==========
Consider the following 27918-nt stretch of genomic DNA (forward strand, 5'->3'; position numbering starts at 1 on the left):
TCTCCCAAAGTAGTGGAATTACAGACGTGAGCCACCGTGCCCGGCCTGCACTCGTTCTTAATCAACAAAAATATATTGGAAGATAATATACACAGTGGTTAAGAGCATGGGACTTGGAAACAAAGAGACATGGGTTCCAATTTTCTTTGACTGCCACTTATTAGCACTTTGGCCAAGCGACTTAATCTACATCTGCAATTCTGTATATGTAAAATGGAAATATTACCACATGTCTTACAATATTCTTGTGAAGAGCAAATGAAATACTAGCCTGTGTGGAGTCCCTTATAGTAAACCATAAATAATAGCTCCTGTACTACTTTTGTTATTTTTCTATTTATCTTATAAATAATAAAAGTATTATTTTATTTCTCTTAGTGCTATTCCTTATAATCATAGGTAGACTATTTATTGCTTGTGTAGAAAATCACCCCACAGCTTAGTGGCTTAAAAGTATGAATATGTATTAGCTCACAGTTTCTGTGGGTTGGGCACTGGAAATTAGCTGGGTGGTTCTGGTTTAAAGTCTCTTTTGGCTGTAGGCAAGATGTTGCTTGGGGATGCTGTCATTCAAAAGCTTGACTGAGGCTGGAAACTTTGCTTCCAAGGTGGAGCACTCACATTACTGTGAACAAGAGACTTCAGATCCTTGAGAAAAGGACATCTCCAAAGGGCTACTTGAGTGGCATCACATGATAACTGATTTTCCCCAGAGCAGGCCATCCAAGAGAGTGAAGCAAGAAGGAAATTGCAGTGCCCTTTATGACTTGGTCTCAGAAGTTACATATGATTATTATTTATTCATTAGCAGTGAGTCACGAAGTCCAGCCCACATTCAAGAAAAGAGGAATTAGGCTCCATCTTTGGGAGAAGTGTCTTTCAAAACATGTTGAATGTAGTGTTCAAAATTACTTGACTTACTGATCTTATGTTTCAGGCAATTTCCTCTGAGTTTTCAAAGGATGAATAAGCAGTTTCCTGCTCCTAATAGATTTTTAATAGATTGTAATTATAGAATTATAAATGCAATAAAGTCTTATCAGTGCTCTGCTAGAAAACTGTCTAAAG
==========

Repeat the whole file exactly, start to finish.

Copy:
Consider the following 27918-nt stretch of genomic DNA (forward strand, 5'->3'; position numbering starts at 1 on the left):
TCTCCCAAAGTAGTGGAATTACAGACGTGAGCCACCGTGCCCGGCCTGCACTCGTTCTTAATCAACAAAAATATATTGGAAGATAATATACACAGTGGTTAAGAGCATGGGACTTGGAAACAAAGAGACATGGGTTCCAATTTTCTTTGACTGCCACTTATTAGCACTTTGGCCAAGCGACTTAATCTACATCTGCAATTCTGTATATGTAAAATGGAAATATTACCACATGTCTTACAATATTCTTGTGAAGAGCAAATGAAATACTAGCCTGTGTGGAGTCCCTTATAGTAAACCATAAATAATAGCTCCTGTACTACTTTTGTTATTTTTCTATTTATCTTATAAATAATAAAAGTATTATTTTATTTCTCTTAGTGCTATTCCTTATAATCATAGGTAGACTATTTATTGCTTGTGTAGAAAATCACCCCACAGCTTAGTGGCTTAAAAGTATGAATATGTATTAGCTCACAGTTTCTGTGGGTTGGGCACTGGAAATTAGCTGGGTGGTTCTGGTTTAAAGTCTCTTTTGGCTGTAGGCAAGATGTTGCTTGGGGATGCTGTCATTCAAAAGCTTGACTGAGGCTGGAAACTTTGCTTCCAAGGTGGAGCACTCACATTACTGTGAACAAGAGACTTCAGATCCTTGAGAAAAGGACATCTCCAAAGGGCTACTTGAGTGGCATCACATGATAACTGATTTTCCCCAGAGCAGGCCATCCAAGAGAGTGAAGCAAGAAGGAAATTGCAGTGCCCTTTATGACTTGGTCTCAGAAGTTACATATGATTATTATTTATTCATTAGCAGTGAGTCACGAAGTCCAGCCCACATTCAAGAAAAGAGGAATTAGGCTCCATCTTTGGGAGAAGTGTCTTTCAAAACATGTTGAATGTAGTGTTCAAAATTACTTGACTTACTGATCTTATGTTTCAGGCAATTTCCTCTGAGTTTTCAAAGGATGAATAAGCAGTTTCCTGCTCCTAATAGATTTTTAATAGATTGTAATTATAGAATTATAAATGCAATAAAGTCTTATCAGTGCTCTGCTAGAAAACTGTCTAAAG